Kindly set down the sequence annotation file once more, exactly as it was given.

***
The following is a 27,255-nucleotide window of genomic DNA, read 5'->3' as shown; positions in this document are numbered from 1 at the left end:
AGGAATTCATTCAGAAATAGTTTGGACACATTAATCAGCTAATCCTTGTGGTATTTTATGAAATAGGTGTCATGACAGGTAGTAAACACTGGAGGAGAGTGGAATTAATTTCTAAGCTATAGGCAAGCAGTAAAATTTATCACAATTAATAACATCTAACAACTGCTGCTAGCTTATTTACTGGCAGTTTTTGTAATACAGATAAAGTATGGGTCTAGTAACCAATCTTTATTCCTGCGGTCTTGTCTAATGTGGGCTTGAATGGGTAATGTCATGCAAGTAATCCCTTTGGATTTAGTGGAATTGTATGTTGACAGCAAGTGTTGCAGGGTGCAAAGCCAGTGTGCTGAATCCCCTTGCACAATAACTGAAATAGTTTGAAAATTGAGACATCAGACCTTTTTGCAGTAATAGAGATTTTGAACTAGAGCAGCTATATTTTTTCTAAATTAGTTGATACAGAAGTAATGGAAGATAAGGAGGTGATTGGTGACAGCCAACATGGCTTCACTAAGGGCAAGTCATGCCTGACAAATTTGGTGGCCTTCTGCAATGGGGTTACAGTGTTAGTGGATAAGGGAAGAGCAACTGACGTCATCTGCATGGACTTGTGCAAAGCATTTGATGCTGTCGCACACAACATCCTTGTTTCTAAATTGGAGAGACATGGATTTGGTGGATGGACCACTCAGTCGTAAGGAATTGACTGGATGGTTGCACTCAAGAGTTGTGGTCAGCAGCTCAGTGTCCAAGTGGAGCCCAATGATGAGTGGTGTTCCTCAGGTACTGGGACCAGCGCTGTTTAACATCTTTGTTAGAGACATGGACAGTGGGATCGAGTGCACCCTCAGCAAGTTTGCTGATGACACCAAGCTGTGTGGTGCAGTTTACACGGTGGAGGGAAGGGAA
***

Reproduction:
The following is a 27,255-nucleotide window of genomic DNA, read 5'->3' as shown; positions in this document are numbered from 1 at the left end:
AGGAATTCATTCAGAAATAGTTTGGACACATTAATCAGCTAATCCTTGTGGTATTTTATGAAATAGGTGTCATGACAGGTAGTAAACACTGGAGGAGAGTGGAATTAATTTCTAAGCTATAGGCAAGCAGTAAAATTTATCACAATTAATAACATCTAACAACTGCTGCTAGCTTATTTACTGGCAGTTTTTGTAATACAGATAAAGTATGGGTCTAGTAACCAATCTTTATTCCTGCGGTCTTGTCTAATGTGGGCTTGAATGGGTAATGTCATGCAAGTAATCCCTTTGGATTTAGTGGAATTGTATGTTGACAGCAAGTGTTGCAGGGTGCAAAGCCAGTGTGCTGAATCCCCTTGCACAATAACTGAAATAGTTTGAAAATTGAGACATCAGACCTTTTTGCAGTAATAGAGATTTTGAACTAGAGCAGCTATATTTTTTCTAAATTAGTTGATACAGAAGTAATGGAAGATAAGGAGGTGATTGGTGACAGCCAACATGGCTTCACTAAGGGCAAGTCATGCCTGACAAATTTGGTGGCCTTCTGCAATGGGGTTACAGTGTTAGTGGATAAGGGAAGAGCAACTGACGTCATCTGCATGGACTTGTGCAAAGCATTTGATGCTGTCGCACACAACATCCTTGTTTCTAAATTGGAGAGACATGGATTTGGTGGATGGACCACTCAGTCGTAAGGAATTGACTGGATGGTTGCACTCAAGAGTTGTGGTCAGCAGCTCAGTGTCCAAGTGGAGCCCAATGATGAGTGGTGTTCCTCAGGTACTGGGACCAGCGCTGTTTAACATCTTTGTTAGAGACATGGACAGTGGGATCGAGTGCACCCTCAGCAAGTTTGCTGATGACACCAAGCTGTGTGGTGCAGTTTACACGGTGGAGGGAAGGGAA